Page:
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Monday, January 13, 2014

My Annual CES Summary 2014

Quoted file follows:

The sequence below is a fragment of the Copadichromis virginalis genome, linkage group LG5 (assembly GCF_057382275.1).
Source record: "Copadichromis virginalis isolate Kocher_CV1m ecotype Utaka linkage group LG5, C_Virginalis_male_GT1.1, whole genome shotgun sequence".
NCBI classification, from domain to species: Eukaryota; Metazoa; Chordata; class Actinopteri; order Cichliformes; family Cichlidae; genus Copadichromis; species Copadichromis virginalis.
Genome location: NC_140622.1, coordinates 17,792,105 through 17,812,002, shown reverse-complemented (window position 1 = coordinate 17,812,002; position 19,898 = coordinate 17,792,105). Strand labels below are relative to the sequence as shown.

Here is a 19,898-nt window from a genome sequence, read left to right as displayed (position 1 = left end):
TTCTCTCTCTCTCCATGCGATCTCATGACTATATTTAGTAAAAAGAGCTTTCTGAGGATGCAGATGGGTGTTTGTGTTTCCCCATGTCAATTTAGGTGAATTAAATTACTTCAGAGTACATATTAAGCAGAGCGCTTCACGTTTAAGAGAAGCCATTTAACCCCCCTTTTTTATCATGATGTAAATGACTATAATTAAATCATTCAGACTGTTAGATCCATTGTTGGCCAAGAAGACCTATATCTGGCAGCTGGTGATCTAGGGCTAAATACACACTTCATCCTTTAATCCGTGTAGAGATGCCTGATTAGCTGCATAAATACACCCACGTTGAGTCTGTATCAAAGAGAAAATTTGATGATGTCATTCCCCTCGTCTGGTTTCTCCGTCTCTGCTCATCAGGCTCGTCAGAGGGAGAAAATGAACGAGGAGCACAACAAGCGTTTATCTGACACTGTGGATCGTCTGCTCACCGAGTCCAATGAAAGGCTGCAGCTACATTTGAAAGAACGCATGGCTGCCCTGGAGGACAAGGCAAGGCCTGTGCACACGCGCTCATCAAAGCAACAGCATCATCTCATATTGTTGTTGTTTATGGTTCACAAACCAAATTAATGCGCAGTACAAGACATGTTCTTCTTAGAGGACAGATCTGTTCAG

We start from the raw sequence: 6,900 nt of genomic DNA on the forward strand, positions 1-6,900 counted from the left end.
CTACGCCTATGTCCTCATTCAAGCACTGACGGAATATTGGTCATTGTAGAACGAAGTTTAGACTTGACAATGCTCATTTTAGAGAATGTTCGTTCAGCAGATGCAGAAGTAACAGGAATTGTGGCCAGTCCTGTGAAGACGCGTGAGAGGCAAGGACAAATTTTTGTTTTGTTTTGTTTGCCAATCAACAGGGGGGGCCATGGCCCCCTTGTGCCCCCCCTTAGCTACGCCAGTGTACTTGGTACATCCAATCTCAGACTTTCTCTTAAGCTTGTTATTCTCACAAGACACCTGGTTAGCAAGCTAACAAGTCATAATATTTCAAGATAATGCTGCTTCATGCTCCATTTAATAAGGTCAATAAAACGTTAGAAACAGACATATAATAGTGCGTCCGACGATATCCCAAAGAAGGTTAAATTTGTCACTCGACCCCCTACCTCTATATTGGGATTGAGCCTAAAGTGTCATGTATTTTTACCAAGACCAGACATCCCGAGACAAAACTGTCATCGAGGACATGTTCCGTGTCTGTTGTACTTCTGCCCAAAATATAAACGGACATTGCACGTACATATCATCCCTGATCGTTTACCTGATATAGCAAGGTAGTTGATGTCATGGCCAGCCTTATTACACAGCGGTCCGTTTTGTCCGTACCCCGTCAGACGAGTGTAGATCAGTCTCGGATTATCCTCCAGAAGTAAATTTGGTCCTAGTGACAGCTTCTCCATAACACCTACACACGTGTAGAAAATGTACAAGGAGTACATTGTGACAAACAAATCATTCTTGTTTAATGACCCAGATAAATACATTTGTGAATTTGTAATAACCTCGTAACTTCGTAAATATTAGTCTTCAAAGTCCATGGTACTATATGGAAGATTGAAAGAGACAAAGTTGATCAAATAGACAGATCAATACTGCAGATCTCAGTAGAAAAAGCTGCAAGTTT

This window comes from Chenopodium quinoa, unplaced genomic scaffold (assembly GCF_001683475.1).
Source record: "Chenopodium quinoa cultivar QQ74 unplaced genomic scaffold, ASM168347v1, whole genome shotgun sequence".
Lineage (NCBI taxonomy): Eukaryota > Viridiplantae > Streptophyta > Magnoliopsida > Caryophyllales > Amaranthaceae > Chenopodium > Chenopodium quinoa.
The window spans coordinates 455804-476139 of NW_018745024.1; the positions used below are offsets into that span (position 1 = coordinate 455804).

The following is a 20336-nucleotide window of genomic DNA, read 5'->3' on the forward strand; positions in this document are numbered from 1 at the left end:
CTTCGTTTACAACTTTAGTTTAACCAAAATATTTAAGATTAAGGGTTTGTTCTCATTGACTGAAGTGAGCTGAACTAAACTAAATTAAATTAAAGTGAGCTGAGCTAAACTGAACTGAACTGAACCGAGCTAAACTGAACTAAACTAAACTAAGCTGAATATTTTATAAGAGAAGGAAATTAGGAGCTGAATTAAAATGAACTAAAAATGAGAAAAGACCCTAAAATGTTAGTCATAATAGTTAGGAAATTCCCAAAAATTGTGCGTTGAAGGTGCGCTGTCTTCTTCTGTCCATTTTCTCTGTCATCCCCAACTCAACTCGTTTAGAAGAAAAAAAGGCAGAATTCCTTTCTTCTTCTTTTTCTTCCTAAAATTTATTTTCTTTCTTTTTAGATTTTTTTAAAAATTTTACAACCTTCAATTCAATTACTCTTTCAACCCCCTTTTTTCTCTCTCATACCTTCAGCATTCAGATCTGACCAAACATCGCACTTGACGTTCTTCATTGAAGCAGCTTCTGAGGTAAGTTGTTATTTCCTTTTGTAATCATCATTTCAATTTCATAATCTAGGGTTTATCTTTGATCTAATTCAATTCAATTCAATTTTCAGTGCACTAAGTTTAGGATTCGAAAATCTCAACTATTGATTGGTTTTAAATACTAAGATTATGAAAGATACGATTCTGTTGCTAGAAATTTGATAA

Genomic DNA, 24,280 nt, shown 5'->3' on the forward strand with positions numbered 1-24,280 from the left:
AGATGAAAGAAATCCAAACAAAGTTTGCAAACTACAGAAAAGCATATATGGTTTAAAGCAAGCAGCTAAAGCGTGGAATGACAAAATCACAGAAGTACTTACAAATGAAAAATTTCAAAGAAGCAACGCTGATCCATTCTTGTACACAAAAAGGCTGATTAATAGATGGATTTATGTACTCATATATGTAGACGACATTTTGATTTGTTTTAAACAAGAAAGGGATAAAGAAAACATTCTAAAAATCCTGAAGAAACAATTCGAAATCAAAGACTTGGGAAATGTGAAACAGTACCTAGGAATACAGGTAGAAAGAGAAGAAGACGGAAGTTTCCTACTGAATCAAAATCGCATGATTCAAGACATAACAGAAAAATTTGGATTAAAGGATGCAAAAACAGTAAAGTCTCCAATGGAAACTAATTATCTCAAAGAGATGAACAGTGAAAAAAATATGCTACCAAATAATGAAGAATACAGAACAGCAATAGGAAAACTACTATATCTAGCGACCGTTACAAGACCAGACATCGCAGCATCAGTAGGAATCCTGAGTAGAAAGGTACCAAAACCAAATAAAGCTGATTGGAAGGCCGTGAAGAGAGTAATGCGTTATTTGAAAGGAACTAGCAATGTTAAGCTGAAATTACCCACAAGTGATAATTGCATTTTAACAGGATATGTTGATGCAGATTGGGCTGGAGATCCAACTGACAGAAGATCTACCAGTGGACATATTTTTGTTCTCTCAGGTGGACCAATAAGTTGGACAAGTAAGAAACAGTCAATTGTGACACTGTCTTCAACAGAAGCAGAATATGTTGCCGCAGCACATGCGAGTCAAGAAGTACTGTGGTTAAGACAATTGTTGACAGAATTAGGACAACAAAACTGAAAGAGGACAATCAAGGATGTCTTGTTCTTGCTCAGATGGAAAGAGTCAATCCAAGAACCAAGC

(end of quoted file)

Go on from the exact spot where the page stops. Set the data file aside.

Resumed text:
On this, my 35th consecutive Consumer Electronics Show trip, I thought back to my first visit, and couldn’t help but notice that there is almost no recognizable connection to that show in the late 70’s.  Not only was the show about 1/20th the size, as far as the number of exhibitors and the size and scope of the booths, but also the very nature of the products has changed almost completely. Then it was all hardware-based appliances that once you purchased them, you owned the right to use them outright. And they would most likely perform for you for many, many years to come. Today, most consumer electronics items are tied intrinsically to its’ software. Software that will, they admit to you upfront, “only be supported” for about a year or two. –Meaning: “it will no longer function”. ! –Yes, when you buy most products today, you must expect, and plan, to throw them in the garbage in a very few years. !?  - ‘That’s not bad enough; many products are tied to a ‘subscription model’ of service to make the item useable at all! So, after you shell out a few hundred bucks to buy it, you need to pay tens of dollars per month to use it, and, expect it to become obsolete in a ‘couple a years.!?  - ‘Times have certainly changed. Now,…. having said that, there are some pretty cool products out today, compared to when I first attended CES…